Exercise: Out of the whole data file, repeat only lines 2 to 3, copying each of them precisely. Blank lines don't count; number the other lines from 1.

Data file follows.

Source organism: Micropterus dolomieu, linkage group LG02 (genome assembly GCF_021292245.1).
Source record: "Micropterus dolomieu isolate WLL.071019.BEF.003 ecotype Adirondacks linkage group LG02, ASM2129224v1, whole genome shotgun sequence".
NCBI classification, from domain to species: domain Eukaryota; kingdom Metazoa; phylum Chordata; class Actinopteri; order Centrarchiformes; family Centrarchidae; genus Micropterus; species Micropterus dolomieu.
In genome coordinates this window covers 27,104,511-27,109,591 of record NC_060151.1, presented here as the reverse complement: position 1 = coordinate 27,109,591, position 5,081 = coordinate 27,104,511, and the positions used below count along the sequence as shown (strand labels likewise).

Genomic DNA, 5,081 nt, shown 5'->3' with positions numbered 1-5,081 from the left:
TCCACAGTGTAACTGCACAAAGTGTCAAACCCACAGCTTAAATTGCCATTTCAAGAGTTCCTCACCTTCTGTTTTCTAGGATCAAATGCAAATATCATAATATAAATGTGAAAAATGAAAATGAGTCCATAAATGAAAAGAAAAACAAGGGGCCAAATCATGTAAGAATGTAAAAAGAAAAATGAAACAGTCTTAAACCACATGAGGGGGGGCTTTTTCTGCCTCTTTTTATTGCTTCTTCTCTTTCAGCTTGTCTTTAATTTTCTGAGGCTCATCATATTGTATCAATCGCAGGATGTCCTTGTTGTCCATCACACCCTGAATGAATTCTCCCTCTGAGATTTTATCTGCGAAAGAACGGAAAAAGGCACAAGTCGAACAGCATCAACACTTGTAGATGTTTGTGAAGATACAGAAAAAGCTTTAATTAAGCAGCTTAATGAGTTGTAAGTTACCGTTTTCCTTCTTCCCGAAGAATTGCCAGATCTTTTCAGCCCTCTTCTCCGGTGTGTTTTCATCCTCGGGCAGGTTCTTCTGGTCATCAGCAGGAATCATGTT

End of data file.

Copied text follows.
Source record: "Micropterus dolomieu isolate WLL.071019.BEF.003 ecotype Adirondacks linkage group LG02, ASM2129224v1, whole genome shotgun sequence".
NCBI classification, from domain to species: domain Eukaryota; kingdom Metazoa; phylum Chordata; class Actinopteri; order Centrarchiformes; family Centrarchidae; genus Micropterus; species Micropterus dolomieu.